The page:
Statement by USM Chancellor Jay A. Perman on the Impact of COVID-19 on the University System Budget
Baltimore, Md. (May 27, 2020) -- The COVID-19 pandemic has had a devastating impact on our state and national economies. The University System of Maryland (USM) is among virtually every organization, public and private, undertaking difficult decisions in the face of this financial crisis.
There’s no doubt that budget cuts across the USM will be necessary. There’s no doubt that some of them will be painful. But the University System is committed to protecting our faculty and staff, to the extent possible, and using every other cost-cutting mechanism available to us to close our deficit before implementing personnel actions.
The USM sustained sizeable losses this spring, with our transition to remote learning and the subsequent refunding of a portion of students’ room, board, and fees. Research grants and other income also shrank significantly. Going forward, we anticipate that every source of revenue will be depressed: state funding; federal funding, including grants and contracts; tuition and fees; auxiliary services, such as housing, dining, and athletics; patient care; events and conferences; philanthropic support; and investment income.
Moreover, as we plan for a return to campus this fall, our institutions must modify their operations to safeguard their students and employees. The changes they’ll have to implement will be costly—for instance, safely distancing students from one another, standing up a COVID monitoring and testing program, providing sufficient personal protective equipment, accommodating increased demand for student health services, thoroughly and frequently cleaning campus buildings and adapting them to provide additional safety.
These challenges are daunting, but the USM does have a portfolio of options to offset some of these losses. Our USM institutions have stopped or greatly reduced new hiring. Additionally, we’re counseling universities to examine all vacant positions to determine whether those positions might be eliminated. We’re cutting non-personnel discretionary spending. And we’re reducing the amount of money we put aside to fund future construction projects and to maintain our existing facilities. We believe we can implement these measures without hurting our people, our operations, or our mission.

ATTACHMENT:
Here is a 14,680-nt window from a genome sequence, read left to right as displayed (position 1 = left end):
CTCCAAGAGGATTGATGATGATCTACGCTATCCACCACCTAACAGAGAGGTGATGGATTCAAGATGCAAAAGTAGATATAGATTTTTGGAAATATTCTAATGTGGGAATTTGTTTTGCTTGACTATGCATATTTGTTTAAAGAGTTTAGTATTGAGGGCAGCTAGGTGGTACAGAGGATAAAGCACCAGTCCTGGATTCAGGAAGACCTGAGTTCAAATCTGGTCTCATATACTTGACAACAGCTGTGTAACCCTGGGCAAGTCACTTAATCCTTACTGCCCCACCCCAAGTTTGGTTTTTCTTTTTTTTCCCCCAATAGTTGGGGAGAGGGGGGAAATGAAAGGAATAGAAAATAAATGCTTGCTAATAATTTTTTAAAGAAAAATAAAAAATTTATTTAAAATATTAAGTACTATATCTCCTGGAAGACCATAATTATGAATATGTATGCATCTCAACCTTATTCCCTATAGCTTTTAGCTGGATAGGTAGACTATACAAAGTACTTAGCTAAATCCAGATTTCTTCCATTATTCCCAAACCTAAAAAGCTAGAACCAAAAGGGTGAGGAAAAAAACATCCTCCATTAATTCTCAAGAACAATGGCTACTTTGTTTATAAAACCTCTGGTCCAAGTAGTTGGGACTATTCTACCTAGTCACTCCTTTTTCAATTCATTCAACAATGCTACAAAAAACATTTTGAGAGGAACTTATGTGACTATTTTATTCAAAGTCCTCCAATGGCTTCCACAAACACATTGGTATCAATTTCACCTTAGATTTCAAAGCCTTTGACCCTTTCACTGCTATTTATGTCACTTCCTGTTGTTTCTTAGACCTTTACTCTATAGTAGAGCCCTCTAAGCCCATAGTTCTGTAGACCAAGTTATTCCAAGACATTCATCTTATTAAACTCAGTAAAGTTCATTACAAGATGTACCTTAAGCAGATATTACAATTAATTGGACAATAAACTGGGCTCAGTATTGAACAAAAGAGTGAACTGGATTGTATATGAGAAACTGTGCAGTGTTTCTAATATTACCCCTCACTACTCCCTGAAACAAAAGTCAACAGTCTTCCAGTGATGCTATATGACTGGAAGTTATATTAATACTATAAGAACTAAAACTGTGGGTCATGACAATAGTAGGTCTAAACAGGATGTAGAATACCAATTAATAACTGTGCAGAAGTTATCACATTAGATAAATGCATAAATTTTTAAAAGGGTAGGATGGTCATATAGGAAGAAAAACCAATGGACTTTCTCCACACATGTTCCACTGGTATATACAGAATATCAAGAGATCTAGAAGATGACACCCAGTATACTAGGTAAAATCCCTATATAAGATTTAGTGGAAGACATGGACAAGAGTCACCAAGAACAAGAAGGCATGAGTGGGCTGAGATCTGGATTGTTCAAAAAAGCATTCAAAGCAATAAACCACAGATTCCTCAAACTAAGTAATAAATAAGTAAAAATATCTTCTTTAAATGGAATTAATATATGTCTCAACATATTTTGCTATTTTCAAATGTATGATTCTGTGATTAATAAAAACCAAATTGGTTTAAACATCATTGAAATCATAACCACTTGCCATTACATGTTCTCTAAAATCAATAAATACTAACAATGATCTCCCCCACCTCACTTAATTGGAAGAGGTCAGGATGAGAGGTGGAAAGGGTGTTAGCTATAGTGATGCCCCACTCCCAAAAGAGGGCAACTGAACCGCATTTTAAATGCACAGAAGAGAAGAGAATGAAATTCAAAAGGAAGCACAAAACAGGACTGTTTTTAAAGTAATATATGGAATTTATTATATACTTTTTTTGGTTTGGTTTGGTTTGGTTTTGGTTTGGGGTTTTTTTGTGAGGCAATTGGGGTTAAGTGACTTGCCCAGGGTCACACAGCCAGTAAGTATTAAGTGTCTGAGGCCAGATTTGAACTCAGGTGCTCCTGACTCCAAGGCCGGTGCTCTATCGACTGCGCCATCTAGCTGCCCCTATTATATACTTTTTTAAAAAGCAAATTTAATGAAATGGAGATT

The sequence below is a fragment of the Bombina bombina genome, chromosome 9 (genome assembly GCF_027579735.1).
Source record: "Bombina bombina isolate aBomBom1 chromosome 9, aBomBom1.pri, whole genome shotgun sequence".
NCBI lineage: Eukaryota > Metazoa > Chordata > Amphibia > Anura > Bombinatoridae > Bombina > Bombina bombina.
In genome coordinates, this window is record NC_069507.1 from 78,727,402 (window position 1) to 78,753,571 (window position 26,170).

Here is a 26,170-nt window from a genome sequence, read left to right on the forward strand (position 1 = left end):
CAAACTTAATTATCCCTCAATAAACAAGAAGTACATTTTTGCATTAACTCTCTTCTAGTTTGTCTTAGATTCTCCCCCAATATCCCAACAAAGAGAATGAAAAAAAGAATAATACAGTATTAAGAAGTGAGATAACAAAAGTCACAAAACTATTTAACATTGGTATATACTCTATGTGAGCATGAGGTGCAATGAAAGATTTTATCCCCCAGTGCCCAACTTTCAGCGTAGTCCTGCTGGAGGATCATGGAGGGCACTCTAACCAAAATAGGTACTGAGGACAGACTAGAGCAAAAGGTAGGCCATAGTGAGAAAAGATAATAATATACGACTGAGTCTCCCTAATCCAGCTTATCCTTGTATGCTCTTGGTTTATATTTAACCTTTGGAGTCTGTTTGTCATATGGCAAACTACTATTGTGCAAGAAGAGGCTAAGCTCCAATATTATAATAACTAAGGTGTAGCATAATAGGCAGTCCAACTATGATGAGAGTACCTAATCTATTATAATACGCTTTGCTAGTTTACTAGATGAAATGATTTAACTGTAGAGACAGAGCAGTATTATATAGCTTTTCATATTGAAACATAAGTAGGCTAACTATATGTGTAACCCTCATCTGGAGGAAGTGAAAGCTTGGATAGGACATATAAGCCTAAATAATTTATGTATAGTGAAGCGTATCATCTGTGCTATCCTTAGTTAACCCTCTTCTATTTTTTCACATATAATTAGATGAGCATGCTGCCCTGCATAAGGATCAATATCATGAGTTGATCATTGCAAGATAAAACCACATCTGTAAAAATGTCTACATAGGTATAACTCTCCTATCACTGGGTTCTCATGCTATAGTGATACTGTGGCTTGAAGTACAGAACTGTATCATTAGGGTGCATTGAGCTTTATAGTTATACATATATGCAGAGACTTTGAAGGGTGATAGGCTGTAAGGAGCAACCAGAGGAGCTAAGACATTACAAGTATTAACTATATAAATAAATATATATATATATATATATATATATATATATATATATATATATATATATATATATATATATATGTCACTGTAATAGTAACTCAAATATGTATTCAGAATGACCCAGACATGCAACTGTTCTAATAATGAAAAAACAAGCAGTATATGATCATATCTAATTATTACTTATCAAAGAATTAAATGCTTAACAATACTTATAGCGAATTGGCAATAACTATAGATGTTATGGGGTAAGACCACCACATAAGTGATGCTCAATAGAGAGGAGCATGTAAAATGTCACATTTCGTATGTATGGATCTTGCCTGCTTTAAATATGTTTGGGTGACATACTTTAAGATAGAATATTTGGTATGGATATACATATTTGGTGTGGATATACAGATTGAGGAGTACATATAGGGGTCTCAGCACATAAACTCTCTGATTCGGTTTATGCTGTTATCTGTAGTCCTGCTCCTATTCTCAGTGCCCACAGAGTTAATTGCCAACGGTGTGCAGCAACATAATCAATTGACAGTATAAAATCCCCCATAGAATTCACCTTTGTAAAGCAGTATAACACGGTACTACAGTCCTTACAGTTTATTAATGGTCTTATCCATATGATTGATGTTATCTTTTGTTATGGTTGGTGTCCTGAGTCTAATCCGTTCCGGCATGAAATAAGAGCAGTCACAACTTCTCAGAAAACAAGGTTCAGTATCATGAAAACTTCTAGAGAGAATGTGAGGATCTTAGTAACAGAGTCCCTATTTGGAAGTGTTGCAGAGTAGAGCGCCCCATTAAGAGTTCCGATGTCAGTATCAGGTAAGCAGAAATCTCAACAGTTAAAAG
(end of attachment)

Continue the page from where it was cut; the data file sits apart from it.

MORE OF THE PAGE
We do predict, however, that these tools, taken together, will be unlikely to spare all personnel actions. We expect that universities will need to enact furloughs and/or layoffs, and given the diversity of our institutions, and the fact that their financial positions are not uniform, we expect that some universities will need to rely on personnel actions more heavily than others.
Without question, this crisis and its impacts on the USM are unpredictable, and our financial forecast remains dependent on assumptions and on external factors beyond our control. For instance, several of our institutions are in counties that are still under mandatory stay-at-home orders. If these campuses cannot welcome students back in the fall, that changes their financial positions significantly. We also cannot rule out the possibility of future cuts to our state appropriation.
We understand that our USM employees are eager to know whether they’ll have to share the burden of budget cuts. Each of our institutions will communicate further with faculty and staff as soon as leaders have a better understanding of their particular circumstances—a fuller picture of the budget gap they must close, and the tools they have available for doing so.
As these decisions are made, I pledge that we will balance our obligation to steward our finances responsibly with our commitment to limit the impact that our people must absorb. I promise that we will uphold quality and innovation in our education, research, and service. I promise that the USM, its people, and its work will be a source of strength for Maryland and a key driver of the state’s economic recovery.
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Contact: Mike Lurie